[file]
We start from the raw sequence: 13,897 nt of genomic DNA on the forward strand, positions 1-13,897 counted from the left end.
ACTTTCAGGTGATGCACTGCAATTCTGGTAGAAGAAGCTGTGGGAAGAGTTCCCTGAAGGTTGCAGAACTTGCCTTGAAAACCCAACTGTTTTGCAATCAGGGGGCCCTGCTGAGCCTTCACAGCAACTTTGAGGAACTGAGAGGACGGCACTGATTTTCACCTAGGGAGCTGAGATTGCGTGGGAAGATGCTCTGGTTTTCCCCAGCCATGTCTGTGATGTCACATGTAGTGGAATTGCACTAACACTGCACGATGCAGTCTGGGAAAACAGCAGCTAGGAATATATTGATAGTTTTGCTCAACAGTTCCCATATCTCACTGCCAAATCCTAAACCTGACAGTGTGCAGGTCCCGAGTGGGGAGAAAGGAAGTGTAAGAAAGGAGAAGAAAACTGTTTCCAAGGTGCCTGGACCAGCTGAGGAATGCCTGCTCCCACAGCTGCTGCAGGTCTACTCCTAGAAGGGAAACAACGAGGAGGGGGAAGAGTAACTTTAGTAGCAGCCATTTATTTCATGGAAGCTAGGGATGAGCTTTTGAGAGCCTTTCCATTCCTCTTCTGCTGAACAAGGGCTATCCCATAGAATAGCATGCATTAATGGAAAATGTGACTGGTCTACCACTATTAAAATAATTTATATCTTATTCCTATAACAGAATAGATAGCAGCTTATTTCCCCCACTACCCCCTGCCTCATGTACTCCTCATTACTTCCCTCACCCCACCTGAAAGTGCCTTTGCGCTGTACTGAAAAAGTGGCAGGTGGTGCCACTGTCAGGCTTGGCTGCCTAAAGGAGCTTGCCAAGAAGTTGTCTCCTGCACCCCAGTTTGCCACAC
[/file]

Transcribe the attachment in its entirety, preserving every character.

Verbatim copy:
We start from the raw sequence: 13,897 nt of genomic DNA on the forward strand, positions 1-13,897 counted from the left end.
ACTTTCAGGTGATGCACTGCAATTCTGGTAGAAGAAGCTGTGGGAAGAGTTCCCTGAAGGTTGCAGAACTTGCCTTGAAAACCCAACTGTTTTGCAATCAGGGGGCCCTGCTGAGCCTTCACAGCAACTTTGAGGAACTGAGAGGACGGCACTGATTTTCACCTAGGGAGCTGAGATTGCGTGGGAAGATGCTCTGGTTTTCCCCAGCCATGTCTGTGATGTCACATGTAGTGGAATTGCACTAACACTGCACGATGCAGTCTGGGAAAACAGCAGCTAGGAATATATTGATAGTTTTGCTCAACAGTTCCCATATCTCACTGCCAAATCCTAAACCTGACAGTGTGCAGGTCCCGAGTGGGGAGAAAGGAAGTGTAAGAAAGGAGAAGAAAACTGTTTCCAAGGTGCCTGGACCAGCTGAGGAATGCCTGCTCCCACAGCTGCTGCAGGTCTACTCCTAGAAGGGAAACAACGAGGAGGGGGAAGAGTAACTTTAGTAGCAGCCATTTATTTCATGGAAGCTAGGGATGAGCTTTTGAGAGCCTTTCCATTCCTCTTCTGCTGAACAAGGGCTATCCCATAGAATAGCATGCATTAATGGAAAATGTGACTGGTCTACCACTATTAAAATAATTTATATCTTATTCCTATAACAGAATAGATAGCAGCTTATTTCCCCCACTACCCCCTGCCTCATGTACTCCTCATTACTTCCCTCACCCCACCTGAAAGTGCCTTTGCGCTGTACTGAAAAAGTGGCAGGTGGTGCCACTGTCAGGCTTGGCTGCCTAAAGGAGCTTGCCAAGAAGTTGTCTCCTGCACCCCAGTTTGCCACAC